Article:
Ebo Elder. It's not a name you hear often but one that should be remembered easily enough. There just aren't many guys named “Ebo” around and the number of fighters with that first name would be limited to . . . one. Still, despite a sparkling 20-1-0 record, Ebo Elder is the forgotten man in boxing's Light Welterweight division and only has himself to blame.
Last week on ESPN Friday Night Fights Elder broke down and out-classed Fernando Trejo over ten heats to take a lopsided unanimous decision. Two of the three judges gave every round to Elder while the third found it is his heart to give one round to Trejo. The win marked the fourth straight win in the “comeback” of the Georgia southpaw.
At just 25 years of age a “comeback” is a bit of a strange fit but if the shoe fits, well it fits. Back in 2001 Elder was looking to add something called the NABA Light Welterweight title to his collection of non-descript belts when he took on Ubaldo Hernandez. Something went wrong. Roughly a minute later the fight was over, and Elder went AWOL.
Managed and trained by his father Greg, things had been rosy on the surface, as Ebo had run his undefeated mark to 16-0. Under the surface things were less than peachy. So bad that the day before the Hernandez bout the elder Elder told his son, “You're gonna lose tomorrow.” Not exactly the words a fighter wants to hear from the second half of his two member team.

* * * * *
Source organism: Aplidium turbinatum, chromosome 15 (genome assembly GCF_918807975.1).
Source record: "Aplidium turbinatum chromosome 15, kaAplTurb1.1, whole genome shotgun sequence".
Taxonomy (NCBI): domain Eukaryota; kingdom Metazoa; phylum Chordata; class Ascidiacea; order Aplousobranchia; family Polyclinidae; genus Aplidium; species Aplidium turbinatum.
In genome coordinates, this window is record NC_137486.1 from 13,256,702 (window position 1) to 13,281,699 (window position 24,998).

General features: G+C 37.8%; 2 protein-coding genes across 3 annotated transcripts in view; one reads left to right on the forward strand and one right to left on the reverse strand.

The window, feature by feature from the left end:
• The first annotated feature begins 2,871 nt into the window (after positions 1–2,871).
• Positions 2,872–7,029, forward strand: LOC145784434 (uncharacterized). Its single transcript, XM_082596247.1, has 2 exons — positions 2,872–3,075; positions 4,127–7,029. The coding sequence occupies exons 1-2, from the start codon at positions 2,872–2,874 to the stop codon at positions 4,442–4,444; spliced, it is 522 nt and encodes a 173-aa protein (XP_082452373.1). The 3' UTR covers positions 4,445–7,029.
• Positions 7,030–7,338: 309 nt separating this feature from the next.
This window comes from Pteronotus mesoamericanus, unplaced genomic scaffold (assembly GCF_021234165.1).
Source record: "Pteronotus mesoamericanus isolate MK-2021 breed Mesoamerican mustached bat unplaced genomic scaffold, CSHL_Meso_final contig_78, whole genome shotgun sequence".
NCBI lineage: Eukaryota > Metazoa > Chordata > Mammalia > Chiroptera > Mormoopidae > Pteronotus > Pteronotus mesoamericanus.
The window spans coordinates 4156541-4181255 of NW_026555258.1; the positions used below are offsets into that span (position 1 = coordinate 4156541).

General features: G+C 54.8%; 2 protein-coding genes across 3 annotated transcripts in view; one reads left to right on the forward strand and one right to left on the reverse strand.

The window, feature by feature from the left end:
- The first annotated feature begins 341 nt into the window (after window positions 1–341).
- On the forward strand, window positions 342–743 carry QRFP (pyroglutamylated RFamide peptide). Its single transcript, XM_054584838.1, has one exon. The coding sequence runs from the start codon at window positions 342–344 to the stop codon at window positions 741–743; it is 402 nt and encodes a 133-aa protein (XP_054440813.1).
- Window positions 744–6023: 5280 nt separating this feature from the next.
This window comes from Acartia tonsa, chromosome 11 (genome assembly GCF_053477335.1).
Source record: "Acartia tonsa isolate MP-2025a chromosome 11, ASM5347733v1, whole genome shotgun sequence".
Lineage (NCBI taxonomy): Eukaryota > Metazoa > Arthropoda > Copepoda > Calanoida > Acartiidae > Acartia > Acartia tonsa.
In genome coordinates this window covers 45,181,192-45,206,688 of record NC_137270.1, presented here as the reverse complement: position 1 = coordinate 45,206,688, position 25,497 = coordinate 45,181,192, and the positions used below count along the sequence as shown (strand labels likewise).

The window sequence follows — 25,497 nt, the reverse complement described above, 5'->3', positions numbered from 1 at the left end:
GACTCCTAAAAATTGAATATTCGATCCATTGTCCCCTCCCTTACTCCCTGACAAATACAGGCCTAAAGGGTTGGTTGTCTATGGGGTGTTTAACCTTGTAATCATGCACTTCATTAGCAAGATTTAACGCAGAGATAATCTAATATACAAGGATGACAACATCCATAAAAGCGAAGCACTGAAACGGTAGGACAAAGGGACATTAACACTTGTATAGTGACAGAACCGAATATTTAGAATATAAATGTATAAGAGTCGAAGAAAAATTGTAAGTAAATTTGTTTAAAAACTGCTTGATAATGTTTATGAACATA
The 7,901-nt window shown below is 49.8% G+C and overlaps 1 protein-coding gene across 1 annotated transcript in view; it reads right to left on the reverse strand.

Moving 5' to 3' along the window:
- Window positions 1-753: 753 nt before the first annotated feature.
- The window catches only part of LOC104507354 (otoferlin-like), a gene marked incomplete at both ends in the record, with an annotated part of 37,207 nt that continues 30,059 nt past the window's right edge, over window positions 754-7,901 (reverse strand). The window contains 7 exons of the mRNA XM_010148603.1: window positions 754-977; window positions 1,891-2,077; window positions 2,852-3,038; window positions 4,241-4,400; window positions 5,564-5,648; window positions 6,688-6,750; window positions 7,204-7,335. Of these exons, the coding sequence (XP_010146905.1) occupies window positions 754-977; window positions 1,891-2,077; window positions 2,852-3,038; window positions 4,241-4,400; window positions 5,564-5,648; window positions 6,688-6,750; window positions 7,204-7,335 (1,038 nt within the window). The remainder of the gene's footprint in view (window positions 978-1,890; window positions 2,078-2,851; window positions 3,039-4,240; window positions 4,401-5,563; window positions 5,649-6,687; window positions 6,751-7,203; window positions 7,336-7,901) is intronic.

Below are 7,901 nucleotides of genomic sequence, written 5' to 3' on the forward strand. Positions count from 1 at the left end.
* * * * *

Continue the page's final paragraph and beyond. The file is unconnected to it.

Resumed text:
A Showtime deal was reportedly on the line for Ebo Elder, yet weeks leading up the fight the sparring sessions were nothing compared to the in-fighting between the family members. According to Greg Elder, he and his son had more than one fistfight prior to his son getting paid to exchange blows with Hernandez.
Despite entering the ring for the tenth time that year – a rarity these days – Ebo Elder was both physically and mentally at his end. All he knew was that something had to stop it, he couldn't, and Hernandez provided the solution. The 'exit' door was lit up and Ebo Elder walked through it without looking back.
A year later time had healed the wound between boxer/manager/trainer, but the relationship between father and son was a work in progress. Eventually the past was put in the past and the two built a relationship to move forward. And boxing was just around the corner.
Despite working construction and being in a rock band to pay the bills, the true love for Ebo Elder was boxing, and a ring return was destined. The comeback fight in January of this year was just over two years since the Ubaldo implosion and Elder exploded on Tyrone Wiggins. Taking out years of frustration, Wiggins was stopped inside of three rounds. Bigger things were on the horizon and ESPN came knocking with the challenge.
Oscar Diaz was the undefeated hot prospect and for the first time Elder found himself in the unusual role of underdog. But it wasn't even close. Scoring a lopsided 98-92 decision on all three judges scorecards, the young Elder had put on a clinic on a national stage and he was now the hot prospect once again.
One step at a time is how the Elder's are now taking things, but the crowd of contenders at 140 is going to have to make some Ebo room.